To further turn this argument on its head, as a developer, if I know what I want, why make me build a query at all? Just give me a single URL with what I want! Don’t make me do the heavy lifting, and work to craft a query, just give me a single URL with minimal authentication, and let me get what I need in one click. Sure, it will take some time before you can craft enough URLs to meet everyone’s needs, but it will be worth it for those who you can. You can always craft new paths based upon requests, and yes, you can also augment your web APIs with a GraphQL endpoint for those neediest, most demanding developers who love building queries, and know exactly what they want. I guess my point is that there are a lot of definitions of knowing what you want, and how APIs can satisfy that, and not everyone will be in the same mindset as you are.
Now I have to bury in this last paragraph the fact that I’m not anti-GraphQL. I am anti-GraphQL being sold as a replacement for simpler, resource centered web APIs (aka REST). So if you are going to come at me with the Y U HATE GraphQL response–don’t. I’m just trying to show GraphQL believers that they are leaving some people behind with a GraphQL only approach, unless you are 100% sure that ALL your API consumers know GraphQL, know your schema, and know what they want. GraphQL is an important tool in the API toolbox, but it isn’t the one size fits all tool it is often sold as. After much contemplation, and working on the ground within enterprise groups, I am trying to put GraphQL to work in more use cases where it makes sense, and before I can do this I have to push back much of the misinformation that has been peddled about it, and undo the damage I’me seeing on the ground.
I have been studying API management for eight years now. I’ve spent a lot of time understanding the approach of leading API providers, and the services and tools put out there by API service providers from 3Scale to Tyk, and how the cloud service providers like AWS are baking API management into their clouds. API management isn’t the most exciting aspect of doing APIs, but I feel it is one of the most important elements of doing APIs, delivering on the business and politics of doing APIs, which can often make or break a platform and the applications that depend on it.
Employing a common API management solution, and having a solid plan in place, takes time and investment. To do it properly takes lots of regular refinement, investment, and work. It is something that will often seem unnecessary–having to review applications, get to know developers, and consider how they fit into the picture picture. Making it something that can easily be to pushed aside for other tasks on a regular basis–until it is too late. This is frequently the case when your API access isn’t properly aligned with your business model, and there are no direct financial strings attached attached to new API users, or a line distinguishing active from inactive users, let alone governing what they can do with data, content, and algorithms that are made accessible via APIs.
The API management layer is where the disconnect between API providers and consumers occur. It is also where the connection, and meaningful engagement occurs when done right. In most cases API providers aren’t being malicious, they are just investing in the platform as their leadership has directed, and acting upon the stage their business model has set into motion. If your business model is advertising, then revenue is not directly connected to your API consumption, and you just turn on the API faucet to let in as many consumers as you can possibly attract. Your business model doesn’t require that you play gatekeeper, qualify, or get to know your API developers, or the applications they are developing. This is what we’ve seen with Facebook, Twitter, and other platforms who are experiencing challenges at the API management layer lately, due to a lack of management over the last 5+ years.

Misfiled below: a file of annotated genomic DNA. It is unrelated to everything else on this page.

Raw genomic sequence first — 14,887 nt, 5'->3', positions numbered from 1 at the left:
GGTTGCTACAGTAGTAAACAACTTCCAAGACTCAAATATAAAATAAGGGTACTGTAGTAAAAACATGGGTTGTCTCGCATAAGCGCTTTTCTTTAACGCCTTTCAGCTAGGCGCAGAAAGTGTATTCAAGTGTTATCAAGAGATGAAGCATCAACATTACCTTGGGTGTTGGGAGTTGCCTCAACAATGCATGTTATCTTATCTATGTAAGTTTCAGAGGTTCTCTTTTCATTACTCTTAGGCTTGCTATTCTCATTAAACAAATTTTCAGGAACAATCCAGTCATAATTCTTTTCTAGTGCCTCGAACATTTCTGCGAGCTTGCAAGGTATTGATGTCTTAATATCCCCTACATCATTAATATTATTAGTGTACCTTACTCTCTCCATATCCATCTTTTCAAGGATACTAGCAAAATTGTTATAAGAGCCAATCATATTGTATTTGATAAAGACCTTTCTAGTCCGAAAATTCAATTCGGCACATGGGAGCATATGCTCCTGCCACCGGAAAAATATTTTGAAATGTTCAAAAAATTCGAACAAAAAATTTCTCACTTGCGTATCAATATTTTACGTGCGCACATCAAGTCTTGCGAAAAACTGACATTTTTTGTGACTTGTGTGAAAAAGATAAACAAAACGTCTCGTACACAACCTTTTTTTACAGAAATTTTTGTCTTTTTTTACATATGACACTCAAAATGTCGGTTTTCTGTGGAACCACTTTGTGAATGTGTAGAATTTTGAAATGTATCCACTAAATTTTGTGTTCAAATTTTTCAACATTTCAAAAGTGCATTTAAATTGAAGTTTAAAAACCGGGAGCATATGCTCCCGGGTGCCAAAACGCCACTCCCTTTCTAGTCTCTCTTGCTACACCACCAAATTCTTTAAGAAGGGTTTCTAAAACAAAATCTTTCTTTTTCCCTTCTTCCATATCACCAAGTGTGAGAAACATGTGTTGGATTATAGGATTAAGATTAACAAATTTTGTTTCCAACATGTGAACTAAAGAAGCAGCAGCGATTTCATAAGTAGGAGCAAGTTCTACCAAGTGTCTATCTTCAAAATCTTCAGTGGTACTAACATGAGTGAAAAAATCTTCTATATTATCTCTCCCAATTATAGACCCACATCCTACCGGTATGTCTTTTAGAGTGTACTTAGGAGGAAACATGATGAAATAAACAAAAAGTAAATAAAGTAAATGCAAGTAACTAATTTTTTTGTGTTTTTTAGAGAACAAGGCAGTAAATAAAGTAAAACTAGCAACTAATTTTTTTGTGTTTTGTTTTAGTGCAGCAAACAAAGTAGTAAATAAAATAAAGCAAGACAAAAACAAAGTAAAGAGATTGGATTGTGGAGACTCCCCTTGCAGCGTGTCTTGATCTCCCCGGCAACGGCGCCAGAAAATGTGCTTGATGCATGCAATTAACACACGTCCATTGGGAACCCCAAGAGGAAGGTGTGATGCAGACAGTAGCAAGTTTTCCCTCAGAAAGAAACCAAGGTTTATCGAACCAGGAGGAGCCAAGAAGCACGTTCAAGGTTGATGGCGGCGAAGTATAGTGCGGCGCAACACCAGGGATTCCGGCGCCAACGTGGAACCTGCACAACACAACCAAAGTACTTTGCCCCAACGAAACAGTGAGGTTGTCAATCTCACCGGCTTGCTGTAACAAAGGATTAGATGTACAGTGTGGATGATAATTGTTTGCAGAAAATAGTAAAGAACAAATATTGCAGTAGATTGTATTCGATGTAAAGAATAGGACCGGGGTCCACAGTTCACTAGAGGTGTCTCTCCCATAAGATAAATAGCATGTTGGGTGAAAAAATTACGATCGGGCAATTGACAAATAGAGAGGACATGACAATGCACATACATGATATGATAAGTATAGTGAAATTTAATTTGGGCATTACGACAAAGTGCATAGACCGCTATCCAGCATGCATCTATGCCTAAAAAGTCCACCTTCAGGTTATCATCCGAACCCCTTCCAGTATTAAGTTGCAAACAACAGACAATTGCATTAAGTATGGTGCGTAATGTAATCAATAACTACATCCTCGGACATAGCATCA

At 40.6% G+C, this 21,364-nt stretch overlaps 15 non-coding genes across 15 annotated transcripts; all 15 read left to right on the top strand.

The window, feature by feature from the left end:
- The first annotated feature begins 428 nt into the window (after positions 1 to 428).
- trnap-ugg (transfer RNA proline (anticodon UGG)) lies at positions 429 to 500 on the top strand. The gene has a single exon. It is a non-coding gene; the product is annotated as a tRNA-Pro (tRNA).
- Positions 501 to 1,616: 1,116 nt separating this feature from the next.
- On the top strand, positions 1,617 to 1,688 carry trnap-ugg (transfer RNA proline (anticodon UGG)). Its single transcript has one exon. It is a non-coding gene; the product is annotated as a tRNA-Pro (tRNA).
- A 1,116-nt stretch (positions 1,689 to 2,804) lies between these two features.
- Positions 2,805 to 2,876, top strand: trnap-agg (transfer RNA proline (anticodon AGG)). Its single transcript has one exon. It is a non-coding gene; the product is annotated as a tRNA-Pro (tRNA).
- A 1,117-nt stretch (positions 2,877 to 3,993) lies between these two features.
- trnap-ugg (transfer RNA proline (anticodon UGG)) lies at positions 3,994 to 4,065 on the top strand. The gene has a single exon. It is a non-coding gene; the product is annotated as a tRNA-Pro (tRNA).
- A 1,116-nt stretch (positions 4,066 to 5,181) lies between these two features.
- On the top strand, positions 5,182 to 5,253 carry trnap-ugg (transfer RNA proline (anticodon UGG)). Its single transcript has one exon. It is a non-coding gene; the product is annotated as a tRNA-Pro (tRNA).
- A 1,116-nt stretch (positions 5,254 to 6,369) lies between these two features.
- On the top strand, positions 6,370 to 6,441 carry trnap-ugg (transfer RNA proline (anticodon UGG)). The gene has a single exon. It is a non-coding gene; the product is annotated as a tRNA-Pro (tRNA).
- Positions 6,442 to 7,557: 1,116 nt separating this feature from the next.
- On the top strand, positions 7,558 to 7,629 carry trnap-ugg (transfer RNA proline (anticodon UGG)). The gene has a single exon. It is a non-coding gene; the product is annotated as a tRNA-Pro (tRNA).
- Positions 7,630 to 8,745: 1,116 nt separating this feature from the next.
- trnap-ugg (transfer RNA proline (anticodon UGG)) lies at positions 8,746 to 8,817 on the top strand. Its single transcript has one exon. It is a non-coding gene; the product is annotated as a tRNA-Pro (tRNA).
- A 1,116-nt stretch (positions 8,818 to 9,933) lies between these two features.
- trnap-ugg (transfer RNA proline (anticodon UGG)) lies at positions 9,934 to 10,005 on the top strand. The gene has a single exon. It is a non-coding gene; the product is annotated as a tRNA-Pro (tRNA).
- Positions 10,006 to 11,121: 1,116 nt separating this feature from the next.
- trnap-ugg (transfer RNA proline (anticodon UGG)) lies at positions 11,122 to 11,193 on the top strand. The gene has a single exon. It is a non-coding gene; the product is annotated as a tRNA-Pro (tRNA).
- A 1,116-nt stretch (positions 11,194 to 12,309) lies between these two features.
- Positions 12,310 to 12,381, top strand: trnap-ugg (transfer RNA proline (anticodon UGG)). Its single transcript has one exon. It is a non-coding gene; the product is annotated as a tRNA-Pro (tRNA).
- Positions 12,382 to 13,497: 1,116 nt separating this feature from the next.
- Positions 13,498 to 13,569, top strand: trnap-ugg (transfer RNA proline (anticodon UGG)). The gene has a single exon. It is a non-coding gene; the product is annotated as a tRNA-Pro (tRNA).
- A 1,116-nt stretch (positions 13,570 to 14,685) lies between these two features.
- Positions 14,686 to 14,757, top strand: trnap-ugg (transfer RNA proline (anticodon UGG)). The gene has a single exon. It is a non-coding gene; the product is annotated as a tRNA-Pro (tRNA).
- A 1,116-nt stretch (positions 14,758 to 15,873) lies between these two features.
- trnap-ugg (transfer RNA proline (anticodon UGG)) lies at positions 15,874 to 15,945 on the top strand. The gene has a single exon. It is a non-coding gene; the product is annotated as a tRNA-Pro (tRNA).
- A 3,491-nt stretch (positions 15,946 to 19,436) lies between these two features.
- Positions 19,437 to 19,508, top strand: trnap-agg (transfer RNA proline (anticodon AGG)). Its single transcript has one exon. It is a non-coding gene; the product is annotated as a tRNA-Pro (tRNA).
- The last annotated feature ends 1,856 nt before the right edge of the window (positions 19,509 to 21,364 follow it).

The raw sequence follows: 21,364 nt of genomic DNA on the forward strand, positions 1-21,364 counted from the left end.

There was no incentive for Facebook or Twitter to review applications, audit their consumption, or get to know their usage patterns. The business model is an indirect one, so investment at the API management layer is not a priority. They only respond to situations once it begins to hurt their image, and potentially rise up to begin to hurt their bottom line. The problem with this type of behavior is that other API providers see this and think this is a problem with doing APIs, and do not see it as a problem with not doing API management. That having a business model which is sensibly connected to your API usage, and a team who is actively managing and engaging with your API consumers is how you deal with these challenges. If you manage your API properly, you are dealing with negative situations early on, as opposed to waiting until there is a media shitstorm before you start reigning in API consumption on your platform.
Sensible API management is something I’ve been writing about for eight years. It is something I will continue to write about for many more years, helping companies understand the importance of doing it correctly, and being proactive rather than reactive. I’ll also be regularly writing about the subject to help API consumers understand the dangers of using platforms that do not have a clear business model, as it is usually a sign of this API management disconnect I’m talking about. It is something that will ultimately cause problems down the road, and contribute to platform instability, and APIs potentially being limited or shuttered as part of these reactionary responses we are seeing from Facebook and Twitter currently. I know that my views of API management are out of sync with popular notions of how you incentivize exponential growth on a platform, but my views are in alignment with healthy API ecosystems, successful API consumers, and reliable API providers who are around for the long term.